Perhaps the good baseball fans of Washington are waiting for Yogi Berra to weigh in on their chances of fielding a major-league team in the foreseeable future.
If the quotable New York Yankees great were to deliver an observation on the decision by baseball owners to plant the Montreal Expos in Puerto Rico for a significant chunk of their "home" schedule next season, it might go something like this:
"They can't put a team in Washington. Nobody goes to big-league baseball games there."
That logic is not nearly as tortured as the rationale for sending the Expos on the road for an extra 22 games to play in a small ballpark in San Juan. Certainly it will generate excitement in an area that has sent many talented players to the major leagues, but it doesn't alter the fact that the Expos need a new permanent home and that baseball seems reluctant to make any permanent decision regarding the placement of a team in the nation's capital.
Does that mean it's time for Washington to take the hint?
Maybe. The easiest course of action for baseball commissioner Bud Selig would be to put the team up for auction and sell it to the highest bidder, and the highest bidder almost certainly would be one of the groups poised to bring baseball back to Washington. Since that seems so obvious, the fact that it hasn't already happened ought to send a shiver through Bill Collins and Fred Malek.
Major League Baseball has gone to such great lengths to sidestep the District - beginning with the ill-fated contraction plan and now this - that there is room to wonder if the decision to move the Expos somewhere else already has been made.
The Orioles remain adamantly opposed to a second team in the region, and Selig has said on several occasions that he is very protective of the economic health of existing franchises. He also has said that Washington is the "prime candidate" for relocation, but if he really believed that to be true, it seems unlikely that he would go to such lengths to keep the Expos in limbo for another year.
The Washington ownership groups remain publicly optimistic about 2004 because there does not appear to be another market with the organization, money and stadium plan to compete with the Washington/Northern Virginia region. Even if baseball buys time for more potential buyers to come forward, it seems highly unlikely anyone else will be able to put together a comparable deal in that time frame.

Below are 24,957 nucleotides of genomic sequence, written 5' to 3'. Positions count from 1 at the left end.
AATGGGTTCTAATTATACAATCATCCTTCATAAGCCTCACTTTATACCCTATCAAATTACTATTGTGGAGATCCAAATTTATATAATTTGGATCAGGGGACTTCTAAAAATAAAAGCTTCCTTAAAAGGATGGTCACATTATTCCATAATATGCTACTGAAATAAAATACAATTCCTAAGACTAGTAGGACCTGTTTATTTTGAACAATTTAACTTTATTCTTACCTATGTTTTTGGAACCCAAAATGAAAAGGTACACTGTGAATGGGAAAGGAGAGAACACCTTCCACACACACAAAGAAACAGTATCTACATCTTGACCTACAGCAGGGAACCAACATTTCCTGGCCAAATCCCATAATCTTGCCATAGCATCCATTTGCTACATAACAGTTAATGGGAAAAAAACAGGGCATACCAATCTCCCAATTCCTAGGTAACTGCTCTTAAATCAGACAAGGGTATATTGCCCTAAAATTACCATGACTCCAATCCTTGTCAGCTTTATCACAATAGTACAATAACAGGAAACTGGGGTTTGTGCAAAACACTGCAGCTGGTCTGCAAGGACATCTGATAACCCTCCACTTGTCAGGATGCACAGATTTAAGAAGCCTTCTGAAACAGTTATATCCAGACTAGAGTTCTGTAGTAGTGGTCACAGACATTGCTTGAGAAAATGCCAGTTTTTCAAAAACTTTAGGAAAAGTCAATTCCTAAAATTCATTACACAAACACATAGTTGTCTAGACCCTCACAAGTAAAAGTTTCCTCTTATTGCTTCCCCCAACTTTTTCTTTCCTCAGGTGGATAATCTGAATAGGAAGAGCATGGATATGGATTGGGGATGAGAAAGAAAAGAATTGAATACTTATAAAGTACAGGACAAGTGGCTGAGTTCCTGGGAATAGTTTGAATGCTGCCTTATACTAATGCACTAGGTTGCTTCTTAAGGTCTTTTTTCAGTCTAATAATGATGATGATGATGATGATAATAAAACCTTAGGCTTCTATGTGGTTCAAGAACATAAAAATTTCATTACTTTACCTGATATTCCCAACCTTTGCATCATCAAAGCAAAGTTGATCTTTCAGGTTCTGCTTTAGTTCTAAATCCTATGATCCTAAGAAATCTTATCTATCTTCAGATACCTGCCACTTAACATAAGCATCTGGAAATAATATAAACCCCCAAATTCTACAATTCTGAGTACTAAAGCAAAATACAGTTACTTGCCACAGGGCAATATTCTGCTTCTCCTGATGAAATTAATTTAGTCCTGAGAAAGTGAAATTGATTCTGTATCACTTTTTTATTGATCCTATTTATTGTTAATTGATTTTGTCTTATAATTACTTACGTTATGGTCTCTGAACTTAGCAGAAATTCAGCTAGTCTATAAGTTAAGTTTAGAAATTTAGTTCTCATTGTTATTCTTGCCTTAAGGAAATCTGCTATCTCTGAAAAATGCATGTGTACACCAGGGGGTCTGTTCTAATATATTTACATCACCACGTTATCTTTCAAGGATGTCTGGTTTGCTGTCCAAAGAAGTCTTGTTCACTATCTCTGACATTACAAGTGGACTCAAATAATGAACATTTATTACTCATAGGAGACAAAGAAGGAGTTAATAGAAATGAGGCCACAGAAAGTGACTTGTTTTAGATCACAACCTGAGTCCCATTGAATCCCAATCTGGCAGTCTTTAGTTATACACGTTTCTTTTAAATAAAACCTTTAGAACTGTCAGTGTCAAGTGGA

In that case, the delay might even be construed to favor the District. Selig has formed a relocation committee to examine the situation and make a recommendation by early July, which could be the final step in a long process to prove to everyone - including Orioles owner Peter Angelos - that Washington is the only reasonable option.
It seems just as likely, however, that the owners have bought into Angelos' argument that the arrival of a second team in the region will dilute revenues for both franchises and doom the area to dual small-market status.
Bored of the rings
It is becoming increasingly apparent that baseball will not survive the 2008 Olympics in Beijing. Olympic officials seem inclined to discontinue the baseball tournament unless Major League Baseball agrees to join the NBA and NHL and allow its top stars to compete in the Summer Games.
That's not going to happen, of course. The NHL has agreed to interrupt its regular season to accommodate the Olympics, but the promotional value of sending the league's stars to several national teams far outweighs the negative impact of disrupting the schedule. The integrity of baseball's regular season would be compromised much more by a lengthy break late in the summer, and the promotional benefit to the industry would be questionable.
Olympic baseball would get more air time if Ken Griffey, Alex Rodriguez and Roger Clemens were on the U.S. team, but it seems highly unlikely that the benefit of the added international exposure would come close to offsetting the revenue loss that Major League Baseball would incur with a two-week interruption in the regular-season schedule.
"We're trying to do everything we can to keep baseball in the Olympics, but having our best players compete poses monumental problems," MLB spokesman Rich Levin said Thursday. "It would cause shutting down the game for a few weeks, and we wouldn't do that."
There has been talk of the Olympic federation agreeing to reduce the length of the tournament from 12 days to five days to improve the chances of Major League Baseball allowing its stars to compete, but that wouldn't significantly change the dynamics of the decision. Practice and travel time still would require at least a 10-day break.
Though there has been talk of dropping baseball for the 2004 Games in Greece, the sport probably is safe through 2008, which should be a relief for Angelos.